I briefly mentioned Occam in my Blood of the Earth review, so it would be a crime not mention him in this review. I knew there was something special about his character that would make him an easy favorite of mine, and it mostly had nothing to do with his ability to shift into a leopard.
The connection he had with Nell, which was more balanced than Nell’s other attachments within the group, would be something that I knew I would have to keep my eye on. And from all that went on in Curse on the Land I was absolutely right. Not only did Occam become an anchor for Nell when she was butted up against entities who were out of this world tough, but he became the only person who Nell felt comfortable enough to practice new things with. Growing up as a member of God’s Cloud Glory Church (polygamous church), and then being the junior wife to a man that was her father’s age places restraints on a person that I don’t even want to imagine. Additionally, before Nell went to Spook School, as she calls it, she wasn’t adept at all the social interactions and sayings that we take for granted, but with Occam (he has a restrictive background too) they were both able to help each other break out of their shells.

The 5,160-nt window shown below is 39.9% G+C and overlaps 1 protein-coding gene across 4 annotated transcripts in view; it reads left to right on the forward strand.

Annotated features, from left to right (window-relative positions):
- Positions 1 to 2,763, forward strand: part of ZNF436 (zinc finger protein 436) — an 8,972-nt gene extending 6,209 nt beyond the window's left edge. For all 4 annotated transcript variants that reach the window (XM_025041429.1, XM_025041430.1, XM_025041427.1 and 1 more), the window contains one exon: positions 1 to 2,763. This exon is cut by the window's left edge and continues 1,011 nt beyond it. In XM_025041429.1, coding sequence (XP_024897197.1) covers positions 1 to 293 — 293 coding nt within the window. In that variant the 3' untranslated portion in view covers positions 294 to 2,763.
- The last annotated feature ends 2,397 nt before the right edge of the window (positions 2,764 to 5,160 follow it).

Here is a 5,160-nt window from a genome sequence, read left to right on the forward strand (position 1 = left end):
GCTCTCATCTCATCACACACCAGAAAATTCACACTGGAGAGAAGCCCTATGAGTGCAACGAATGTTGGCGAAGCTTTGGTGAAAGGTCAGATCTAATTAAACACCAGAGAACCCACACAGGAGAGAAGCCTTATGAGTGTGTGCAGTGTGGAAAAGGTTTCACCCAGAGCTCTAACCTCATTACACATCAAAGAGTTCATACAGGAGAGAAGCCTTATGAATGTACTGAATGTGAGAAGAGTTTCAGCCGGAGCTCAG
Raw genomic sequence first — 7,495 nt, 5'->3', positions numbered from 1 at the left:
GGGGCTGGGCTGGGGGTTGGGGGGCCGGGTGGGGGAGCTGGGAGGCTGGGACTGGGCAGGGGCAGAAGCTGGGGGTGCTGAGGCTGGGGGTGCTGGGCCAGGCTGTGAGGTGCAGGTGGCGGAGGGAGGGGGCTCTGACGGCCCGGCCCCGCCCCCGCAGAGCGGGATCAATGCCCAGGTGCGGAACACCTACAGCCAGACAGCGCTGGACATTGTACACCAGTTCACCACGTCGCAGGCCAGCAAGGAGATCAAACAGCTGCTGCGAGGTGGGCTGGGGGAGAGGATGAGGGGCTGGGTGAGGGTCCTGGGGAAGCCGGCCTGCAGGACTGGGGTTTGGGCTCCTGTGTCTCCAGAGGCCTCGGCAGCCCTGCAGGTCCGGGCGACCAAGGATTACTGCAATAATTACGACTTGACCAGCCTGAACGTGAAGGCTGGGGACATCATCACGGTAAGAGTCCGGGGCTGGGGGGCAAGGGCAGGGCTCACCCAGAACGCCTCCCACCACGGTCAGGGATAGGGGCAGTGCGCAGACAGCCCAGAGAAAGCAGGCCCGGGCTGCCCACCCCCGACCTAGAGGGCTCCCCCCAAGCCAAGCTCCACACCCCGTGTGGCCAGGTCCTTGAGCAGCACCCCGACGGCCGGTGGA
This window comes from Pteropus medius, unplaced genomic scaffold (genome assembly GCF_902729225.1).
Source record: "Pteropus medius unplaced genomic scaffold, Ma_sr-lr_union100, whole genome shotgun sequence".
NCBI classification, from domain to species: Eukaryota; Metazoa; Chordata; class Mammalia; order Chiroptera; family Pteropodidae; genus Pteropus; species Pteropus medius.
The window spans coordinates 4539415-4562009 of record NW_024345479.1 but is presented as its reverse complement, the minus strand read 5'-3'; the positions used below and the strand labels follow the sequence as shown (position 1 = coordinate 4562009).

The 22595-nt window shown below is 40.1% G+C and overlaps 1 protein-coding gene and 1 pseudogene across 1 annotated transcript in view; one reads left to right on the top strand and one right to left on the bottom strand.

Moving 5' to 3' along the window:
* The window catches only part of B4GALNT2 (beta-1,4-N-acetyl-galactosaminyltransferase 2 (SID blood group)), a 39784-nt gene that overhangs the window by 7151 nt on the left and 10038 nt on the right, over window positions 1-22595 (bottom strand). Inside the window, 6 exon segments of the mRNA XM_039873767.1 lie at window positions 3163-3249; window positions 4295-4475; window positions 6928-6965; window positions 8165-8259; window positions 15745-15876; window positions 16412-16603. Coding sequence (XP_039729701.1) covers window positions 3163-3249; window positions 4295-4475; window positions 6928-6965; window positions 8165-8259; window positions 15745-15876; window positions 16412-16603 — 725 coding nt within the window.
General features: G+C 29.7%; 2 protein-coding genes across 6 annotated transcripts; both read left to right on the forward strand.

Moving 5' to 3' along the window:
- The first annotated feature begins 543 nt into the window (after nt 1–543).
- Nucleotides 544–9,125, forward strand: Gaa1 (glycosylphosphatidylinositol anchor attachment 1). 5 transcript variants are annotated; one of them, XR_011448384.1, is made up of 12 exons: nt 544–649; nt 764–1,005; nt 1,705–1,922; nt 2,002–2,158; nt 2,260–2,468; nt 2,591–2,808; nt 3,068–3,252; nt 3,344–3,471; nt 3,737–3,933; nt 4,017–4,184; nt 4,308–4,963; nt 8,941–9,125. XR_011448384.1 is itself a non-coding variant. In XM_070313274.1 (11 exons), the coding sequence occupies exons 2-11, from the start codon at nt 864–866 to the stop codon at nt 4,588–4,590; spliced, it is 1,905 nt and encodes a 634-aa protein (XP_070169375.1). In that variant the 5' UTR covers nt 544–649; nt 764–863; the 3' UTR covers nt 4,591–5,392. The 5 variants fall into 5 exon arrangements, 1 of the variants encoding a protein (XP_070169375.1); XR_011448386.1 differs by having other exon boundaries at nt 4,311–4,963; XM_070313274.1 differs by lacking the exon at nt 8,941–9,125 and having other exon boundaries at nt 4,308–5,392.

Occam helped Nell feel comfortable enough to be sarcastic and to flirt, and Nell helped Occam take chances and learn how to court a lady (namely her but she hasn’t picked up those cues yet). Their relationship is so special that I can’t wait to read how Hunter will develop this relationship, but I do sincerely hope that Rick doesn’t come along and muck things up.
The magical world that Hunter has created is so unique and complex that it’ll take a few books, and maybe the continuation of the Jane Yellowrock series, before I grasp a foothold into understanding the ins and outs of this world.
Dang, I didn’t know I had this much to say on Curse on the Land, but I’ll stop right here and hope that all I’ve said is enough for you to want to read this book. I’ll put it like this, my obsession with this series is almost along the same lines as my obsession of The Others series by Anne Bishop (mic drop).